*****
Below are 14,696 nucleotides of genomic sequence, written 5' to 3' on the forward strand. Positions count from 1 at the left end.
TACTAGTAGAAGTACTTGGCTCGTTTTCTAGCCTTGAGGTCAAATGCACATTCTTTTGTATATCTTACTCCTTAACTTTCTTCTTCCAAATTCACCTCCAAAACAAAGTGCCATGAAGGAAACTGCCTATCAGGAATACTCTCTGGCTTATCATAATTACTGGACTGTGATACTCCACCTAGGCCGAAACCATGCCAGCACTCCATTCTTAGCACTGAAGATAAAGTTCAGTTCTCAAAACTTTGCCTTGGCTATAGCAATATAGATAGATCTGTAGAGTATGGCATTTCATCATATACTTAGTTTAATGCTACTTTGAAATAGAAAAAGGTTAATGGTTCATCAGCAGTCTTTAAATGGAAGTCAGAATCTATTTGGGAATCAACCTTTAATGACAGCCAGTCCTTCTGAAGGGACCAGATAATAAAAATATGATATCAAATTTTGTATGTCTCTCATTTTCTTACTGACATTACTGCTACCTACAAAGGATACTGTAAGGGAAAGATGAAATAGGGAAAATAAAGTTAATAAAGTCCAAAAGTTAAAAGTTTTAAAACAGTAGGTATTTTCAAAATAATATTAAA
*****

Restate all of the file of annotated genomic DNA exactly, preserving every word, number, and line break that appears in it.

Below are 14,696 nucleotides of genomic sequence, written 5' to 3' on the forward strand. Positions count from 1 at the left end.
TACTAGTAGAAGTACTTGGCTCGTTTTCTAGCCTTGAGGTCAAATGCACATTCTTTTGTATATCTTACTCCTTAACTTTCTTCTTCCAAATTCACCTCCAAAACAAAGTGCCATGAAGGAAACTGCCTATCAGGAATACTCTCTGGCTTATCATAATTACTGGACTGTGATACTCCACCTAGGCCGAAACCATGCCAGCACTCCATTCTTAGCACTGAAGATAAAGTTCAGTTCTCAAAACTTTGCCTTGGCTATAGCAATATAGATAGATCTGTAGAGTATGGCATTTCATCATATACTTAGTTTAATGCTACTTTGAAATAGAAAAAGGTTAATGGTTCATCAGCAGTCTTTAAATGGAAGTCAGAATCTATTTGGGAATCAACCTTTAATGACAGCCAGTCCTTCTGAAGGGACCAGATAATAAAAATATGATATCAAATTTTGTATGTCTCTCATTTTCTTACTGACATTACTGCTACCTACAAAGGATACTGTAAGGGAAAGATGAAATAGGGAAAATAAAGTTAATAAAGTCCAAAAGTTAAAAGTTTTAAAACAGTAGGTATTTTCAAAATAATATTAAA